Colin Archer (22 July 1832 - 3 February 1921) was a naval architect and shipbuilder from Larvik, Norway. He was born of Scottish parents who emigrated to Norway in 1825.
Prior to his career as a naval architect in Norway, he spent time in Queensland, Australia, with his brother, Thomas. While there, he sailed with a cargo up the Fitzroy River, Queensland "when it was almost if not quite unknown".
He and his shipyard were known for building durable and safe ships. The most notable single ship built by Colin Archer was the Fram, which participated in expeditions to the North Pole, and later Roald Amundsen's historic first expedition to the South Pole. He also designed a sturdy sailing vessel class for the Redningsselskapet (The Norwegian Lifeboat institution) which was used for many years and now is referred to as a Colin Archer. Fram is now preserved in the Fram Museum on Bygdoy, Oslo, Norway. The prototype lifeboat "Colin Archer RS 1" is still afloat and in use as a floating museum.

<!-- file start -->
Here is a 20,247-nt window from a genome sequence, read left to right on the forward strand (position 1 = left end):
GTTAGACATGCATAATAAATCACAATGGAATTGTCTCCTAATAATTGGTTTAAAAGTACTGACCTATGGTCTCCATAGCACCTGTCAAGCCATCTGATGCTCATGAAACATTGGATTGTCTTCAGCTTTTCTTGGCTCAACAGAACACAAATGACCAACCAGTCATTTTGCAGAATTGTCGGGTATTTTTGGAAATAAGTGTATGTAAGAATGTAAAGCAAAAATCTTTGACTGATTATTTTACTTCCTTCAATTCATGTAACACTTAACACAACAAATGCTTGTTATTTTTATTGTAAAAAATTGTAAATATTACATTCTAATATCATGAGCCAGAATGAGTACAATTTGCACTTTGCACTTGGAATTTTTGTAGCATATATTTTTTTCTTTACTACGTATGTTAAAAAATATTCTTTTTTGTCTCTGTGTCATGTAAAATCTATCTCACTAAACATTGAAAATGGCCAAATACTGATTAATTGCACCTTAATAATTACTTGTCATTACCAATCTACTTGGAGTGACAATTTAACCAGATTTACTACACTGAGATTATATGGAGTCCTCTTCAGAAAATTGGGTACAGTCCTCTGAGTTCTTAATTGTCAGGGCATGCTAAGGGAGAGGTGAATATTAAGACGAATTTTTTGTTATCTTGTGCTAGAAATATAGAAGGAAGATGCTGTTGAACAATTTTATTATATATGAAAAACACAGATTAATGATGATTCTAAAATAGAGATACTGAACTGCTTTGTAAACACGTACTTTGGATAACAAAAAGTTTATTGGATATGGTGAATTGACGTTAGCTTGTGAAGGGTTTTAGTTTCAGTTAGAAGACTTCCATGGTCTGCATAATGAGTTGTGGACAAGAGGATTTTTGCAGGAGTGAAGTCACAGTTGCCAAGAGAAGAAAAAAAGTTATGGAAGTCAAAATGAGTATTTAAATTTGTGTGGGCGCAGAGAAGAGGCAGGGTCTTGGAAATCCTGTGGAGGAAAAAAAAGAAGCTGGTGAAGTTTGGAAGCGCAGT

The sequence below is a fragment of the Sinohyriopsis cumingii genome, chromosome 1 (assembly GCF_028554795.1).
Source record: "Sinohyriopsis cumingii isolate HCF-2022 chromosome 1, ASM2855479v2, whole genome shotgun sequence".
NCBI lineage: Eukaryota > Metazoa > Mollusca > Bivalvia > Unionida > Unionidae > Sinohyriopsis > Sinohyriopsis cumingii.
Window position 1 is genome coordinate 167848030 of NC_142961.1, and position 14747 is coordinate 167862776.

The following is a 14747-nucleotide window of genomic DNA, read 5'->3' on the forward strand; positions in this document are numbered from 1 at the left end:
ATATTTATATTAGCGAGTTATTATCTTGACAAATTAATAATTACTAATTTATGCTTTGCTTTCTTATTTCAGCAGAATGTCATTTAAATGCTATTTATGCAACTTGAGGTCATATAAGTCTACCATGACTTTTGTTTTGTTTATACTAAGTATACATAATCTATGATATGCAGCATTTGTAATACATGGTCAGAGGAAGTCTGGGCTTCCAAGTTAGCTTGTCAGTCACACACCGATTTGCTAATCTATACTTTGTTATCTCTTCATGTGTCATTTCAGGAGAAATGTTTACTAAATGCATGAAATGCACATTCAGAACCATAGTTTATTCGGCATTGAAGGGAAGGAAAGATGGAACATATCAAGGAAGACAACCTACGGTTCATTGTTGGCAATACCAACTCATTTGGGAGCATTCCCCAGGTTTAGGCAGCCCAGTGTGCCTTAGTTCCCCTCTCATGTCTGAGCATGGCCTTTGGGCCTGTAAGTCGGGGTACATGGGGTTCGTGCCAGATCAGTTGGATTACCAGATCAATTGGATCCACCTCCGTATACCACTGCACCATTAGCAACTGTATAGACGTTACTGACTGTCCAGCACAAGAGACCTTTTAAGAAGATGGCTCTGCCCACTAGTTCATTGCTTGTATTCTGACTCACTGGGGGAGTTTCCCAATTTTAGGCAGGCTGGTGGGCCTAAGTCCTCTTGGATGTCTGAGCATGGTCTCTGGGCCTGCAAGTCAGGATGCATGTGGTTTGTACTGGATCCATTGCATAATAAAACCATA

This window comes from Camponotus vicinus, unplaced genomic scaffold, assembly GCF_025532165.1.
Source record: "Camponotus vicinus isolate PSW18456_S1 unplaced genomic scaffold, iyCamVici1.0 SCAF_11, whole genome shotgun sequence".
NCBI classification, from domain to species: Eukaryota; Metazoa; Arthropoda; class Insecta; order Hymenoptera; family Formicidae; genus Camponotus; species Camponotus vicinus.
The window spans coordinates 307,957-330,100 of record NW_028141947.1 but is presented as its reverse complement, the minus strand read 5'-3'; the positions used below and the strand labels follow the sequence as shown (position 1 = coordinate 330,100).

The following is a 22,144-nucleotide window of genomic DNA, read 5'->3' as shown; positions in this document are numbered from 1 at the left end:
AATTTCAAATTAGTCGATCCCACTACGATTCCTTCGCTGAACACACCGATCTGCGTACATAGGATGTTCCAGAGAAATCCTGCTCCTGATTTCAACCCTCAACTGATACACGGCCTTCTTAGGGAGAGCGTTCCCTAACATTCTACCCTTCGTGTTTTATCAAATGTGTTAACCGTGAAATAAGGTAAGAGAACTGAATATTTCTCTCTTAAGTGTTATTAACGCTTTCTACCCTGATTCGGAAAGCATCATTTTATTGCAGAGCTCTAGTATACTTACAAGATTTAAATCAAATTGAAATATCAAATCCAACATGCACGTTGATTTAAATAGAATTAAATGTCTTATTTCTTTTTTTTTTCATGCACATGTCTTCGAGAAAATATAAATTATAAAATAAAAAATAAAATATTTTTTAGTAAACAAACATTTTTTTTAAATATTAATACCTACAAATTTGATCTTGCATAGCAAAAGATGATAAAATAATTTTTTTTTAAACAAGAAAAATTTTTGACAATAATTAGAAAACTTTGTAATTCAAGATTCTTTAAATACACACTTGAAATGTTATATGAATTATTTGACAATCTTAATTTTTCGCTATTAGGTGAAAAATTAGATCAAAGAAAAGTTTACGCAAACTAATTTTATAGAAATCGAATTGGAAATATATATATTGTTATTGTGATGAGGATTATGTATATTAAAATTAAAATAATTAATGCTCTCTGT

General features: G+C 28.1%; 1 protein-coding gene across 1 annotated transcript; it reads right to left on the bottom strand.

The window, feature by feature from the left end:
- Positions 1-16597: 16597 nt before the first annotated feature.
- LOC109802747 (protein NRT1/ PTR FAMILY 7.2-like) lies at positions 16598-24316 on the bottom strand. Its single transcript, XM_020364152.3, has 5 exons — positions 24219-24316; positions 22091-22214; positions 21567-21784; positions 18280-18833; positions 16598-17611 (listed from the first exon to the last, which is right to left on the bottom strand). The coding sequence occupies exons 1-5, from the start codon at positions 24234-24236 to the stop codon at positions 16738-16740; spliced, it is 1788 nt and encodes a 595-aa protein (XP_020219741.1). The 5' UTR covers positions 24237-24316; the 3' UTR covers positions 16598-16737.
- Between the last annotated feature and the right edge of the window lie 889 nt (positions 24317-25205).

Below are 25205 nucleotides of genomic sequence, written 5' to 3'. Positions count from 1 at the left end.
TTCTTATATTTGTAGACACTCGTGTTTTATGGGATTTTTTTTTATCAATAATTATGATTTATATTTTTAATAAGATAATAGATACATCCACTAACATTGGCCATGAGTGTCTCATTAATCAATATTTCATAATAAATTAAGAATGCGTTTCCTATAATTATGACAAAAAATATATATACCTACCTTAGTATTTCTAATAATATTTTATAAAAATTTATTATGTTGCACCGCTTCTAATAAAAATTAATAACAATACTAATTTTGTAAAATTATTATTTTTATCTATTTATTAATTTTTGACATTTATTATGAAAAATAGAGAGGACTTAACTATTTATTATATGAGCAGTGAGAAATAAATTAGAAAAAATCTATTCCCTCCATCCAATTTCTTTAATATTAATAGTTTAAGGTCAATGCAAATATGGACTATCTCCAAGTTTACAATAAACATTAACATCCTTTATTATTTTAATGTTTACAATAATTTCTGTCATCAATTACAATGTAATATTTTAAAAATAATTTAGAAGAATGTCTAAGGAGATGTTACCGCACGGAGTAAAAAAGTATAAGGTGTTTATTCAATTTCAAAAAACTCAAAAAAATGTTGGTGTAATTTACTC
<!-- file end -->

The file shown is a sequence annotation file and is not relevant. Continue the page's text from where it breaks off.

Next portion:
Archer spent a lot of time calculating how an efficient hull should be designed. Even to this day, people still consult his work when designing new ships. He is credited with over 200 vessels.
Two rescue ships were named after him; the Colin Archer of 1893 and a later Colin Archer.